Likewise, they all favor local special purpose local option sales tax, but all are against the transportation SPLOST on the July 31 ballot.
The real differences that came out in the forum sponsored Carrollton-Carroll County League of Women Voters were how much power the commission chairman should have and which candidate is best qualified to do the job.
More than 200 people packed the Carroll County Courthouse jury selection room to hear the three candidates for commission chairman, three candidates for District 3 commissioner and two candidates for District 5 commissioner.
Incumbent commission Chairman Bill Chappell said the question of changing the charter and going to a county manager form of government has been put to the voters twice and was rejected both times.
“You can’t run any organization by committee,” Chappell said. “You have one person who has to be in charge. A county manager makes a lot more than a county chairman. I’m obviously in favor of the way it is now.”
Commission chairman candidate Walt Hollingsworth said he supports the charter, but thinks it needs tweaking.
“The chairman has the authority in the current form to sign anything anybody has to sign,” he said. “If elected, I’ll empower the district commissioners to represent you, listen to what everybody has to say. But I’m not in favor of a county manager at all.”
Commission candidate Marty Smith said he’s also in favor of the charter, but against the way it’s being interpreted.
“It was put in place in 1989 and the county has doubled in population since then,” Smith said. “Nobody has stood up to see if we have interpreted it right. If elected, I’ll see that the charter is looked at.”
The district commissioners participating also upheld the charter, but called for a look at how it’s being put into action.
“It does need some upgrading,” said incumbent District 5 Commissioner Kevin Jackson. “It’s a very old document, a gray document, ambiguous in some areas. Problems have popped up in the last three and a half years. We should do some tweaking and move on. As for the county manager, that’s up to the citizens.”
District 5 challenger Slade Jenkins wants to keep the charter, and is against a county manager.
“A county manager would take away the power of the voters,” Jenkins said. “He’d have to please three or four people, but not the people of the county. A manager would cost the people more and take away our small county government and turn it into a big county government. It takes away from the residents’ votes.”
Incumbent District 3 Commissioner Ashley Hendrix said she is also in favor of the charter, but feels it’s being abused.
“We have a chairman making six figures and the district commissioners make $8,600,” she said. “It’s unlike what he (Chappell) likes to say, that the rest of us want a raise. I just want accountability for everybody.”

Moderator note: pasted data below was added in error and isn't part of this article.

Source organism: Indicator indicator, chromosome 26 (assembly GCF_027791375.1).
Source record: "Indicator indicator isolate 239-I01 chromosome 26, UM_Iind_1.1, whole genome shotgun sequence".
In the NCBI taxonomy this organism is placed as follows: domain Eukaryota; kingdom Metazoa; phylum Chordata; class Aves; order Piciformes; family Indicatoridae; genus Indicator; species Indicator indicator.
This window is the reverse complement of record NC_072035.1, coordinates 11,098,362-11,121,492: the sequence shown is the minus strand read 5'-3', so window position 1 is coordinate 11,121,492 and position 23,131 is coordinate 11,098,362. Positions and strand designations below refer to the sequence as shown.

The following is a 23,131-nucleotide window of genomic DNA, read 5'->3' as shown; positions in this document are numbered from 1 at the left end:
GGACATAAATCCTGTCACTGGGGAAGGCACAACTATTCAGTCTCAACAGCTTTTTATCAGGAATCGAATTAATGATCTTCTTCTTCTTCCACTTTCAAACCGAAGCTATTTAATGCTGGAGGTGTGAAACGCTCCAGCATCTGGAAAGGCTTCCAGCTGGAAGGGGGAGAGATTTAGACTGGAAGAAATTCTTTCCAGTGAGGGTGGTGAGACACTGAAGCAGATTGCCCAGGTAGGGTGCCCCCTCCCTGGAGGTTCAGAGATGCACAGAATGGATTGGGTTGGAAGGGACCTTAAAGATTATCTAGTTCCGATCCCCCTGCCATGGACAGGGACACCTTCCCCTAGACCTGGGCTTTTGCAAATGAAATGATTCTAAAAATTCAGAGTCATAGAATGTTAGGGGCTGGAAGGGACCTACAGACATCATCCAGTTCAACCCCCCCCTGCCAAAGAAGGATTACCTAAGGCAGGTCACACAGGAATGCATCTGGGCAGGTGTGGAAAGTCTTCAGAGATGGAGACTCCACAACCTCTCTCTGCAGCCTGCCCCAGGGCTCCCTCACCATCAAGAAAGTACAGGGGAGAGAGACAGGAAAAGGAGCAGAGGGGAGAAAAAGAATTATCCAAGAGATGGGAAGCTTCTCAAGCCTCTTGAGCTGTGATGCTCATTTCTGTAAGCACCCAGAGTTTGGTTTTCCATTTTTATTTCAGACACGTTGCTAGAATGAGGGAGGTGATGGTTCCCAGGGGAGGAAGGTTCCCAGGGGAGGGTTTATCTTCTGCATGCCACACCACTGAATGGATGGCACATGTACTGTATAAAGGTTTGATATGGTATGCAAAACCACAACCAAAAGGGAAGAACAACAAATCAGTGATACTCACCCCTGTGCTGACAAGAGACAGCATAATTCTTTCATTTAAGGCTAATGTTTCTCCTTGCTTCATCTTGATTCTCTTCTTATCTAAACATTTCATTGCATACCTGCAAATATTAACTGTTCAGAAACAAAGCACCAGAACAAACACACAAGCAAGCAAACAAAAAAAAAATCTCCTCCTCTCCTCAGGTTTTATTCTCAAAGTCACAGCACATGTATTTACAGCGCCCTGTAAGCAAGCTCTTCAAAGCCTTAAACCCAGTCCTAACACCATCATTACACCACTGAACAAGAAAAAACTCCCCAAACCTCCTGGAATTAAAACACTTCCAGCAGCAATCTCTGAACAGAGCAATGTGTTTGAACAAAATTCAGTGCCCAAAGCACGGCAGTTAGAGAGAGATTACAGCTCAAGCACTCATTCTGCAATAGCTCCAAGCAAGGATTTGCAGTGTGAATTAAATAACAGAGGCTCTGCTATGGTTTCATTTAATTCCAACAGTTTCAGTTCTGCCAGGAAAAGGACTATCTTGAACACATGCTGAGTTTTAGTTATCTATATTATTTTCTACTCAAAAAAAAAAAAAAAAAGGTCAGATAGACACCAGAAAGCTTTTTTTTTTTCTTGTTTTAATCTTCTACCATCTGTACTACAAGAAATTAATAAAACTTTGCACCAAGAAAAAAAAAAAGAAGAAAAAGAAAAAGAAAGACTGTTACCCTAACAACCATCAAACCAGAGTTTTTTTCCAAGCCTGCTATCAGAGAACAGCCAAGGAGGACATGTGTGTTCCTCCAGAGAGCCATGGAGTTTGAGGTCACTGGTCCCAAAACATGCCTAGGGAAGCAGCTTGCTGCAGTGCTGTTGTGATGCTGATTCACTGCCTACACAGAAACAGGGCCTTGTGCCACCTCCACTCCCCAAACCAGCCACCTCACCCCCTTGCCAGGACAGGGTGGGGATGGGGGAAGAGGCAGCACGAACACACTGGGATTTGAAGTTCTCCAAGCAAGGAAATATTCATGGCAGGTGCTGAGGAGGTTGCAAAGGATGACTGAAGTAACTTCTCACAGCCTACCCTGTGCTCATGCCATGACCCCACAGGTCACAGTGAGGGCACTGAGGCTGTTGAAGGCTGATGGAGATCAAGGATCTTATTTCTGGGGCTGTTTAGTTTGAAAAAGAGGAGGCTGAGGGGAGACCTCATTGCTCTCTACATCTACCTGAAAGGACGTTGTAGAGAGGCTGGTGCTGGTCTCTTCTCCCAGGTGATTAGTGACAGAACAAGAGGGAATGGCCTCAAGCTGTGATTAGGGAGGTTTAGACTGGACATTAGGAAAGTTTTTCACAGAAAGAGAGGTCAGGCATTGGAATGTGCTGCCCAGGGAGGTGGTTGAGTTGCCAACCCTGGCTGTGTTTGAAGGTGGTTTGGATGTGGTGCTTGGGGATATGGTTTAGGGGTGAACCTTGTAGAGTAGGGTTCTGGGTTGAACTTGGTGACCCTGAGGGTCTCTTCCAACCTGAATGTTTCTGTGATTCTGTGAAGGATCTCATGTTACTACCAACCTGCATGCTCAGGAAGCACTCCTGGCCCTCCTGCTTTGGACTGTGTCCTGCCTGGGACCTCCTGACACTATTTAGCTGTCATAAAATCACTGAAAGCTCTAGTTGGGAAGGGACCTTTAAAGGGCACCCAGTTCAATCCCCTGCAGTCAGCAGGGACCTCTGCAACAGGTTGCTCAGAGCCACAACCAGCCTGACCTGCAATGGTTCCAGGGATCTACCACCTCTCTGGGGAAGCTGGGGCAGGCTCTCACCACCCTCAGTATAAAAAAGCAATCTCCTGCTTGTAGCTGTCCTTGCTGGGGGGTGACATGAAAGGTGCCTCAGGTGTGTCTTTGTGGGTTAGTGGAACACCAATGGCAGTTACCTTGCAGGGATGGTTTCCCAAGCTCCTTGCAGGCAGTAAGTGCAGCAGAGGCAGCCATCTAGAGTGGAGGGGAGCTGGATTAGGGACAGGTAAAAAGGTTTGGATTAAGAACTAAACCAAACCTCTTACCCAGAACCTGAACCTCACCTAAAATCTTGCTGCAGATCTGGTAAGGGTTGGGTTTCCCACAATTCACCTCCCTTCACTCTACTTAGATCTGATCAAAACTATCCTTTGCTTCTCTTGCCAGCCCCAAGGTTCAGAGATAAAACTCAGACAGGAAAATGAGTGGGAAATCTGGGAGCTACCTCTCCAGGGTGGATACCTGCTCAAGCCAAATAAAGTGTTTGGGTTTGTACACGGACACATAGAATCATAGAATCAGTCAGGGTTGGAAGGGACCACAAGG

District 3 challenger Tommy Lee said, “I’m for the charter we have. It seems to be working. You can’t rule by committee.”
Commenting on SPLOST and T-SPLOST, the candidates were in closer agreement.
“SPLOST has become vital to county projects,” Chappell said. “All have been funded that way. SPLOST is divided into categories. In September 2009, we had an incredible flood. We lost 56 roads and two bridges. We redid them with SPLOST funds. Without them, we’d probably had to use general funds and have a general fund tax increase. Some of it has been repaid by GEMA and FEMA, but here it’s three years later and they haven’t paid it all. You voters are the one who decide if you want SPLOST.”
As for the T-SPLOST, Chappell said the county would get only about 25 percent of the funds and the state would control the rest.
Hollingsworth agreed that SPLOST was good for the flood repairs. However, he charged that SPLOST funds are not being used for listed projects.
“My research is we’re paying employees with SPLOST funds,” Hollingsworth said.
He accused the present administration of using $150,000 in SPLOST funds to pay off employees who “have been run off.”
“It’s listed as contracted services,” he said.
Hollingsworth said he’s not in favor of T-SPLOST.
Smith said he would like an accounting of how SPLOST dollars are being spent.
“It does scare me the rate we’re spending SPLOST,” he said. “It needs to be looked at. I don’t think one person should be allowed to spend it.
“Let’s forget about T-SPLOST. The state is a poor steward of our tax dollars.”
Jackson agreed that SPLOST has done a lot for the county, including the new courthouse where the forum was being held, as well as parks, libraries and other recreation sites.
“I do think SPLOST needs to be budgeted through the board,” he said.
Jackson said he’s against T-SPLOST because of state waste.
Jenkins questions if T-SPLOST would help Carroll County, and said most of it would go to the Atlanta area. He favors the local SPLOST to repair roads and other projects.
Hendrix said the county has done great things with SPLOST and couldn’t operate without it. However, she said, it needs to be budgeted.
As for T-SPLOST, she said, “I don’t trust the state withou money. I think we’re going to get the short end. I’d rather than have it locally.”
Lee said he things SPLOST has done many good things for the county, but he’s not really sure about T-SPLOST.
District 3 challenger Jason Wilcox said he’d like to do more research of T-SPLOST.